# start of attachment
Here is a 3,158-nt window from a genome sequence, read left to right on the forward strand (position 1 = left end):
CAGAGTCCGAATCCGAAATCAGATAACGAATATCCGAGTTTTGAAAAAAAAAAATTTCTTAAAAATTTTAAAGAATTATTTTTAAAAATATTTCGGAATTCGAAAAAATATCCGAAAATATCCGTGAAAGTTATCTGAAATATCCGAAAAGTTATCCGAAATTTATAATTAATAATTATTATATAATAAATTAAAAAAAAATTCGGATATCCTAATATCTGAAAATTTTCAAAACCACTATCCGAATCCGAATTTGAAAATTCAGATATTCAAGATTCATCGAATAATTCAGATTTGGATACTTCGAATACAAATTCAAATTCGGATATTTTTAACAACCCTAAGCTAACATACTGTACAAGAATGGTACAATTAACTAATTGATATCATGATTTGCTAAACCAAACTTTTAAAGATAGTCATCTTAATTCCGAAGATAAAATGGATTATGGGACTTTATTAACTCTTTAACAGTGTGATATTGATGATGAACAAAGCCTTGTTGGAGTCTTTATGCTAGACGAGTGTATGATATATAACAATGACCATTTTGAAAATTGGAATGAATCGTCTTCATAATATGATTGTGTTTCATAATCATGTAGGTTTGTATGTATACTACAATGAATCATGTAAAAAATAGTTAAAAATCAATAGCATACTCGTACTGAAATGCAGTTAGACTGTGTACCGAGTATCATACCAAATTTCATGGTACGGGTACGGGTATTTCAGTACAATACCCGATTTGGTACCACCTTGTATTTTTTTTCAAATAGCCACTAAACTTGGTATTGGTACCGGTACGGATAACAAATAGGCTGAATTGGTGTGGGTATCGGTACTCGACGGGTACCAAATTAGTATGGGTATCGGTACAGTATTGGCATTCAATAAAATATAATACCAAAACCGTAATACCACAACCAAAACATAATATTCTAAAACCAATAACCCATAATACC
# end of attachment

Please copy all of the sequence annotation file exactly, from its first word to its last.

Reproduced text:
Here is a 3,158-nt window from a genome sequence, read left to right on the forward strand (position 1 = left end):
CAGAGTCCGAATCCGAAATCAGATAACGAATATCCGAGTTTTGAAAAAAAAAAATTTCTTAAAAATTTTAAAGAATTATTTTTAAAAATATTTCGGAATTCGAAAAAATATCCGAAAATATCCGTGAAAGTTATCTGAAATATCCGAAAAGTTATCCGAAATTTATAATTAATAATTATTATATAATAAATTAAAAAAAAATTCGGATATCCTAATATCTGAAAATTTTCAAAACCACTATCCGAATCCGAATTTGAAAATTCAGATATTCAAGATTCATCGAATAATTCAGATTTGGATACTTCGAATACAAATTCAAATTCGGATATTTTTAACAACCCTAAGCTAACATACTGTACAAGAATGGTACAATTAACTAATTGATATCATGATTTGCTAAACCAAACTTTTAAAGATAGTCATCTTAATTCCGAAGATAAAATGGATTATGGGACTTTATTAACTCTTTAACAGTGTGATATTGATGATGAACAAAGCCTTGTTGGAGTCTTTATGCTAGACGAGTGTATGATATATAACAATGACCATTTTGAAAATTGGAATGAATCGTCTTCATAATATGATTGTGTTTCATAATCATGTAGGTTTGTATGTATACTACAATGAATCATGTAAAAAATAGTTAAAAATCAATAGCATACTCGTACTGAAATGCAGTTAGACTGTGTACCGAGTATCATACCAAATTTCATGGTACGGGTACGGGTATTTCAGTACAATACCCGATTTGGTACCACCTTGTATTTTTTTTCAAATAGCCACTAAACTTGGTATTGGTACCGGTACGGATAACAAATAGGCTGAATTGGTGTGGGTATCGGTACTCGACGGGTACCAAATTAGTATGGGTATCGGTACAGTATTGGCATTCAATAAAATATAATACCAAAACCGTAATACCACAACCAAAACATAATATTCTAAAACCAATAACCCATAATACC